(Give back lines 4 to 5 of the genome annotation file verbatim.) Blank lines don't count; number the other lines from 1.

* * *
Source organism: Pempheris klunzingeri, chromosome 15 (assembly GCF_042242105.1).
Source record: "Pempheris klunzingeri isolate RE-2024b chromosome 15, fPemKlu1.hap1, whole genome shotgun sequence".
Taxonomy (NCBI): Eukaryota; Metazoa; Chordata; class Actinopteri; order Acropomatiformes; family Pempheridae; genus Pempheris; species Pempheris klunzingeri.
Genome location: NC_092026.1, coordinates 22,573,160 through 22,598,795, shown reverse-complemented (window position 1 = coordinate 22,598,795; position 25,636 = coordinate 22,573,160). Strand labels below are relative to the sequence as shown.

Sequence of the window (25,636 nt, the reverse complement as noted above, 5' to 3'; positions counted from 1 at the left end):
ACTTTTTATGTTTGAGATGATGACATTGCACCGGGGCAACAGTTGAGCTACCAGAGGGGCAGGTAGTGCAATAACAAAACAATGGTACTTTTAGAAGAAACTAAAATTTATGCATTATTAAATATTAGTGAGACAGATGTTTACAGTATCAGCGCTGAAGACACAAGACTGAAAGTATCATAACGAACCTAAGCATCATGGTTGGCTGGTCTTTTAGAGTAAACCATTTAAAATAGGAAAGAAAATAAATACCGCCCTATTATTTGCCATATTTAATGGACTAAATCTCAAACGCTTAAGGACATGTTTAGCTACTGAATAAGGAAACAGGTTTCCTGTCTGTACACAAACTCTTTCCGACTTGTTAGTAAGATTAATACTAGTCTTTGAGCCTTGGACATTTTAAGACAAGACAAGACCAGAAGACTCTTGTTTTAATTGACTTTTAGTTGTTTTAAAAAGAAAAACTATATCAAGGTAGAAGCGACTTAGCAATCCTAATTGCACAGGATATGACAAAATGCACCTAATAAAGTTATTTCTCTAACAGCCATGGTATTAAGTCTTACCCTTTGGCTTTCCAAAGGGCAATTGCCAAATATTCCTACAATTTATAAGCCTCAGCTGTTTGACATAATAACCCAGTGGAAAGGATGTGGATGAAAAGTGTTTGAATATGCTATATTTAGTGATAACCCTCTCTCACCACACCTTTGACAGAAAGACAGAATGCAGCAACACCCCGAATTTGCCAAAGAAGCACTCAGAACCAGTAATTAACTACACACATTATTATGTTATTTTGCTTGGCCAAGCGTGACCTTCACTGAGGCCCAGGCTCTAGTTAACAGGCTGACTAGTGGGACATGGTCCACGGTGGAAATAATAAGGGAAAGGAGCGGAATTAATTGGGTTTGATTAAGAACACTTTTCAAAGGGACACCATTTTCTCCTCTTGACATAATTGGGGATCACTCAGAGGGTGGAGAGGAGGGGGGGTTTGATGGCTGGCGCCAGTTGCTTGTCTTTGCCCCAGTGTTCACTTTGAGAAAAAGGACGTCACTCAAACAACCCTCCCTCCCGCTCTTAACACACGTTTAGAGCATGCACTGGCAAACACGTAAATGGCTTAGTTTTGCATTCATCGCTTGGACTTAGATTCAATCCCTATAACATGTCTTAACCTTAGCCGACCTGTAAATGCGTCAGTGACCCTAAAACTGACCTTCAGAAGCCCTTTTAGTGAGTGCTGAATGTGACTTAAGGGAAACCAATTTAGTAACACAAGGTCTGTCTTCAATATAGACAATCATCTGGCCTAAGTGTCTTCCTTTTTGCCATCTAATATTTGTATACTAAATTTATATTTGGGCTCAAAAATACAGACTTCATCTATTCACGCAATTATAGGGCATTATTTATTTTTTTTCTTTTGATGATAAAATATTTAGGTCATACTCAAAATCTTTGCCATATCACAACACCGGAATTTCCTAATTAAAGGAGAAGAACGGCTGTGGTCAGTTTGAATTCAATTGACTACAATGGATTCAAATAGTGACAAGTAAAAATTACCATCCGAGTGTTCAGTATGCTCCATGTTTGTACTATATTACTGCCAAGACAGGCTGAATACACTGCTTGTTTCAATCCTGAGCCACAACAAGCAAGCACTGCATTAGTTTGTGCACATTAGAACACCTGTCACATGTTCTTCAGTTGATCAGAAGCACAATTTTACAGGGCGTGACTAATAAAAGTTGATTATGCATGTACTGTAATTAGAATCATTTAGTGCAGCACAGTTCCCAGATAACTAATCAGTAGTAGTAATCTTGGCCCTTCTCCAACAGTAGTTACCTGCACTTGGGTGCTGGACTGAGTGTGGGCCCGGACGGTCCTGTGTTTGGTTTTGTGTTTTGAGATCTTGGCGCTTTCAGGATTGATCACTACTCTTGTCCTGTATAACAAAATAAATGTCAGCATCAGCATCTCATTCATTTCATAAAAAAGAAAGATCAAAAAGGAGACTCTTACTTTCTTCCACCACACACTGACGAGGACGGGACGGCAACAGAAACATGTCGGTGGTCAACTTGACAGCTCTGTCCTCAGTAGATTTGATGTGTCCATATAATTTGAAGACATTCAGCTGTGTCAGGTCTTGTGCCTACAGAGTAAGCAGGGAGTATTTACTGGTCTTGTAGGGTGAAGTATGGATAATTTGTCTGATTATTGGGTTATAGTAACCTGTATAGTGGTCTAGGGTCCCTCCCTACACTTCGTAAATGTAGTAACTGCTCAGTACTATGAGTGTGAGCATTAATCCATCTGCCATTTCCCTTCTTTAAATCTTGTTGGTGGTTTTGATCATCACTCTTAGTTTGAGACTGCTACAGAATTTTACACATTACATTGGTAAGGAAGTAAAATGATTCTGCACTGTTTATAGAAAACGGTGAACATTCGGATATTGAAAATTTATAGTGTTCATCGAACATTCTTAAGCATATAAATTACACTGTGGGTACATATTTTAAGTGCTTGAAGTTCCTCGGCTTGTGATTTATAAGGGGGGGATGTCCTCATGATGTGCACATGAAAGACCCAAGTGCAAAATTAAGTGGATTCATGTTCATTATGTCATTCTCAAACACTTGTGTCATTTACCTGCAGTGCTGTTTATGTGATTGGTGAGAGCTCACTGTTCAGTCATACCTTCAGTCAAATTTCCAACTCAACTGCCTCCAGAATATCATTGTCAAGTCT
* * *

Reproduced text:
Genome location: NC_092026.1, coordinates 22,573,160 through 22,598,795, shown reverse-complemented (window position 1 = coordinate 22,598,795; position 25,636 = coordinate 22,573,160). Strand labels below are relative to the sequence as shown.

Sequence of the window (25,636 nt, the reverse complement as noted above, 5' to 3'; positions counted from 1 at the left end):